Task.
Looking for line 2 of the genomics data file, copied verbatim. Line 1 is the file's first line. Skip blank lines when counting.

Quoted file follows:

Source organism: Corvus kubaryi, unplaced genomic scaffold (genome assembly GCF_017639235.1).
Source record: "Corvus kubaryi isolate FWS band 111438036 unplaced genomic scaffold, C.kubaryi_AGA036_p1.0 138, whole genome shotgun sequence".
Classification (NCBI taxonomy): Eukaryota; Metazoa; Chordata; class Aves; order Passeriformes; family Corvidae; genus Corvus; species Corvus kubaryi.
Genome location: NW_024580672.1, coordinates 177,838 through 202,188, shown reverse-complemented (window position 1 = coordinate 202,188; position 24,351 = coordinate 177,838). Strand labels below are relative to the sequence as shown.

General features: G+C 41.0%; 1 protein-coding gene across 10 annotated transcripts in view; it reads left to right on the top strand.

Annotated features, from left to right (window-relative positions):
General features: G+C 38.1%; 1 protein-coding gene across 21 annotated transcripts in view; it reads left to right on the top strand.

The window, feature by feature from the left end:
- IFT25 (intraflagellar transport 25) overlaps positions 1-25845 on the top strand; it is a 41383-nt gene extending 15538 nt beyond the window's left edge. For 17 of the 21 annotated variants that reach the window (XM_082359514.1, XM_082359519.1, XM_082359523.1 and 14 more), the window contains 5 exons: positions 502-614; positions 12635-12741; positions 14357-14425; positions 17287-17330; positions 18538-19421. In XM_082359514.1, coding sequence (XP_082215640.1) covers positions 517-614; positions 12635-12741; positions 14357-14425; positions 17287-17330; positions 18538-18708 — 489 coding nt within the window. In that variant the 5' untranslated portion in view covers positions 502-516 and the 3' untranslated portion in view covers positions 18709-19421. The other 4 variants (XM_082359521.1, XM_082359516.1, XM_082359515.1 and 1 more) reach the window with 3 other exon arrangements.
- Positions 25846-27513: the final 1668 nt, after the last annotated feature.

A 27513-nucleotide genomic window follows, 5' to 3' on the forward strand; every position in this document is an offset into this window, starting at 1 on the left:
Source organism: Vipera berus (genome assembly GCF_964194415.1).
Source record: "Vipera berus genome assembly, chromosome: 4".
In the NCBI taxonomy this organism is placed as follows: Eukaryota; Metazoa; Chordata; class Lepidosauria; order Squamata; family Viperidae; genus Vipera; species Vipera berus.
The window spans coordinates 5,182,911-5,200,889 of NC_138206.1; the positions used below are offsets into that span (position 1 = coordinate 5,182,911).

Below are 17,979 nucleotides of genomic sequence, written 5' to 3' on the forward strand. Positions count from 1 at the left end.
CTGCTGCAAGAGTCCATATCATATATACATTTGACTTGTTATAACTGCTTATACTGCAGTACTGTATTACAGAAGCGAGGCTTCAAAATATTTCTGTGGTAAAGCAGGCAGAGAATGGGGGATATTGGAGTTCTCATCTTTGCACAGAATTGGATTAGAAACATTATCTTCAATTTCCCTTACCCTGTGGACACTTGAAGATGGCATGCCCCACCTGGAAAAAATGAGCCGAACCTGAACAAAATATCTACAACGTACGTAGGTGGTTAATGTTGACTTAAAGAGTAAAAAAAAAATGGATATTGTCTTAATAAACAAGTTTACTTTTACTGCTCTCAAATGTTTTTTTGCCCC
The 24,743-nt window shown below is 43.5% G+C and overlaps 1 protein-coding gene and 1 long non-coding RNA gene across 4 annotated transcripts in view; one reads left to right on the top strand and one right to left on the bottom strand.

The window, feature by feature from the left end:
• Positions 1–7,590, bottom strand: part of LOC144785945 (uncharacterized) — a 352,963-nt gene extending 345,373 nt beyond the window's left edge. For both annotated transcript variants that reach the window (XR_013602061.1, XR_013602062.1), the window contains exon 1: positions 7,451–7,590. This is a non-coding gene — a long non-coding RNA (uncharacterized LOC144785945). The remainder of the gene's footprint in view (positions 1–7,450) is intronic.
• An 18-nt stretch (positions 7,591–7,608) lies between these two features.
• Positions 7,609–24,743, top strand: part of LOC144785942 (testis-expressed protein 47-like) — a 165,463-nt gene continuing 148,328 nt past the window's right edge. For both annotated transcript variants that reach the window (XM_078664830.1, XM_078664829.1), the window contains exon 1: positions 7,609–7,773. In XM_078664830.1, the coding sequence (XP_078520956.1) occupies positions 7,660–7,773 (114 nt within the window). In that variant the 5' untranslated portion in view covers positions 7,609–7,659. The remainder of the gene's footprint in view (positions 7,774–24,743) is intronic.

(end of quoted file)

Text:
Source record: "Corvus kubaryi isolate FWS band 111438036 unplaced genomic scaffold, C.kubaryi_AGA036_p1.0 138, whole genome shotgun sequence".